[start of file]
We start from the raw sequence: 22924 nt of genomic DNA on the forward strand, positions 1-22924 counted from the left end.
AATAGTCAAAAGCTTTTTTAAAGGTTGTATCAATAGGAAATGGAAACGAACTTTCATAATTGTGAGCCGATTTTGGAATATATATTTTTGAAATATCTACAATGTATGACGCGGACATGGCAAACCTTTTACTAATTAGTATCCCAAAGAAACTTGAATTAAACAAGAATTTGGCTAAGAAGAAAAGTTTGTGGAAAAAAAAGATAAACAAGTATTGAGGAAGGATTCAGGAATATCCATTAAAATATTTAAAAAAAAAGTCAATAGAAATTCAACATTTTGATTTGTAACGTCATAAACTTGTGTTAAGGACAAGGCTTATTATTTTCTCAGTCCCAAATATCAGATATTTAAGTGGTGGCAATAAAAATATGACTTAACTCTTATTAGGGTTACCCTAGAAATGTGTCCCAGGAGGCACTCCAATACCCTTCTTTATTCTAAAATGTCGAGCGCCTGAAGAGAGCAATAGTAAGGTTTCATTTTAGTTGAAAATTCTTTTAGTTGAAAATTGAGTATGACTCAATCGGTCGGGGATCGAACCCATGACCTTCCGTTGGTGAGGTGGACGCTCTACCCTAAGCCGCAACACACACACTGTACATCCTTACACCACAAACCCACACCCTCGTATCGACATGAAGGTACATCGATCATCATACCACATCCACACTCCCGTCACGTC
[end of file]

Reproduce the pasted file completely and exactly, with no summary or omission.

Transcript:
We start from the raw sequence: 22924 nt of genomic DNA on the forward strand, positions 1-22924 counted from the left end.
AATAGTCAAAAGCTTTTTTAAAGGTTGTATCAATAGGAAATGGAAACGAACTTTCATAATTGTGAGCCGATTTTGGAATATATATTTTTGAAATATCTACAATGTATGACGCGGACATGGCAAACCTTTTACTAATTAGTATCCCAAAGAAACTTGAATTAAACAAGAATTTGGCTAAGAAGAAAAGTTTGTGGAAAAAAAAGATAAACAAGTATTGAGGAAGGATTCAGGAATATCCATTAAAATATTTAAAAAAAAAGTCAATAGAAATTCAACATTTTGATTTGTAACGTCATAAACTTGTGTTAAGGACAAGGCTTATTATTTTCTCAGTCCCAAATATCAGATATTTAAGTGGTGGCAATAAAAATATGACTTAACTCTTATTAGGGTTACCCTAGAAATGTGTCCCAGGAGGCACTCCAATACCCTTCTTTATTCTAAAATGTCGAGCGCCTGAAGAGAGCAATAGTAAGGTTTCATTTTAGTTGAAAATTCTTTTAGTTGAAAATTGAGTATGACTCAATCGGTCGGGGATCGAACCCATGACCTTCCGTTGGTGAGGTGGACGCTCTACCCTAAGCCGCAACACACACACTGTACATCCTTACACCACAAACCCACACCCTCGTATCGACATGAAGGTACATCGATCATCATACCACATCCACACTCCCGTCACGTC